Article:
Not Great: Gonorrhea in Colorado is Down, but Syphilis is Way Up
Sobering news about sexually transmitted diseases in Colorado, as the state is looking for millions of dollars to combat syphilis. The term "better safe, than sorry," is very fitting when it comes to new data.
If you're dating life has been "quiet" over the last few years, you may want to consider yourself lucky. Serious complications from untreated syphilis can be painful and could even lead to death.
There's nothing that takes the "joy" out of sex more than an STD. Part of it is, of course, the medical side of an STD; the other part is the shame of it. New data is showing that while cases of gonorrhea are declining in Colorado, syphilis cases are up - a lot.
How Much Have Cases of Syphilis Gone Up in Colorado?
According to the Denver Post and the CDC, between 2021 and 2022, the state saw a nearly 20% increase in syphilis cases (18%.) Colorado health officials are hoping to get an additional $8 million to help stop the spread.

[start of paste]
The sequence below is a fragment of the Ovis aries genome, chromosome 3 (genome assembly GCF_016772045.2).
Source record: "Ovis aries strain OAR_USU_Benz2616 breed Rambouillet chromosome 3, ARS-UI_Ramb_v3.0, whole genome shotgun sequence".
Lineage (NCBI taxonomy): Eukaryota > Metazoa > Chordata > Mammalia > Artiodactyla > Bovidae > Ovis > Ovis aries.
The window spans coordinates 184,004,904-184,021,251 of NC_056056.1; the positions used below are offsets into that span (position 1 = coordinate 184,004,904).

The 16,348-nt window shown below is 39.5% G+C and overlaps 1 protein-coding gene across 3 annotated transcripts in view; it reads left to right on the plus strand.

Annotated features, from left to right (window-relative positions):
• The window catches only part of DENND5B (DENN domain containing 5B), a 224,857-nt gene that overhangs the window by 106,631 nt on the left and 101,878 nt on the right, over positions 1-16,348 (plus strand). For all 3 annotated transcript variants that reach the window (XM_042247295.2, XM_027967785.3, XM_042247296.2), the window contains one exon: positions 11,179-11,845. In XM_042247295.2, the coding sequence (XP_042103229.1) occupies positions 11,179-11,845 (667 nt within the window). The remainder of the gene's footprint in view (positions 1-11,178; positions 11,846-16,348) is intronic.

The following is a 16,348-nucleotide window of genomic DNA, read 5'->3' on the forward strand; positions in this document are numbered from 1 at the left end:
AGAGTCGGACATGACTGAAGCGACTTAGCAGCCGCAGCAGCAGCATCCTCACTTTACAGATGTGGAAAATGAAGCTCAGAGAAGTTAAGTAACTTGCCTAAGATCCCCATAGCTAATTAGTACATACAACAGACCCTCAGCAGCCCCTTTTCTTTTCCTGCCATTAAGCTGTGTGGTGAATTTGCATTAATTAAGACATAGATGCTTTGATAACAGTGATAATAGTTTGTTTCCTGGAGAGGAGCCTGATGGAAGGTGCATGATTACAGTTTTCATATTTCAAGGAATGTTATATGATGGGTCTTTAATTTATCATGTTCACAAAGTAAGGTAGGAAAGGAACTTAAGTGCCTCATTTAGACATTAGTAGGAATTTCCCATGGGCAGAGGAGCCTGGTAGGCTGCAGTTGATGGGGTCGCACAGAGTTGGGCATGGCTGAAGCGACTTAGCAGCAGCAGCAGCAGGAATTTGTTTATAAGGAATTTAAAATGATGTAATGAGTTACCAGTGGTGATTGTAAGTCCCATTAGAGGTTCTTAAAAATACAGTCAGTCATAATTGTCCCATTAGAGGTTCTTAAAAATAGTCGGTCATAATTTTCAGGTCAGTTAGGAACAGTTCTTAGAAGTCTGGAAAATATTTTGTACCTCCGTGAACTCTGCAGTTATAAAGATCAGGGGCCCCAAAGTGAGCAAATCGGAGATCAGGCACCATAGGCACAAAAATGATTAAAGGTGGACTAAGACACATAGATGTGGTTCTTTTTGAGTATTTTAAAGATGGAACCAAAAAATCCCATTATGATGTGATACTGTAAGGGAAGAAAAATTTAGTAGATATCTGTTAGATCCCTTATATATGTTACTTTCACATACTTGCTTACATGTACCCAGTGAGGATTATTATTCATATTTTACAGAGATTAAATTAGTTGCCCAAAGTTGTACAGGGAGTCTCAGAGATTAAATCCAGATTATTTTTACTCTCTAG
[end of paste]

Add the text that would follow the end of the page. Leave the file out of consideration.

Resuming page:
What are the Primary Signs of syphilis?
According to the CDC, single or multiple sores will occur where the syphilis entered the body- in, on, or around:
If Untreated What Could Happen if You Have Syphilis?
If you don't get treatment during the primary stage of the STD, the CDC says that it will move into the latent stage (where there are no visible symptoms, but the disease is still within the body) and then onto the rare tertiary stage:
...it can affect many different organ systems. These include the heart and blood vessels, and the brain and nervous system. Tertiary syphilis is very serious and would occur 10–30 years after your infection began. In tertiary syphilis, the disease damages your internal organs and can result in death.
What is Colorado's Most-Common STD?
In late 2023, it was determined that Chlamydia is the most prevalent STD in the Centennial State.
MORE Colorado Health: The Top Causes of Death in Colorado
Gallery Credit: Kelsey Nistel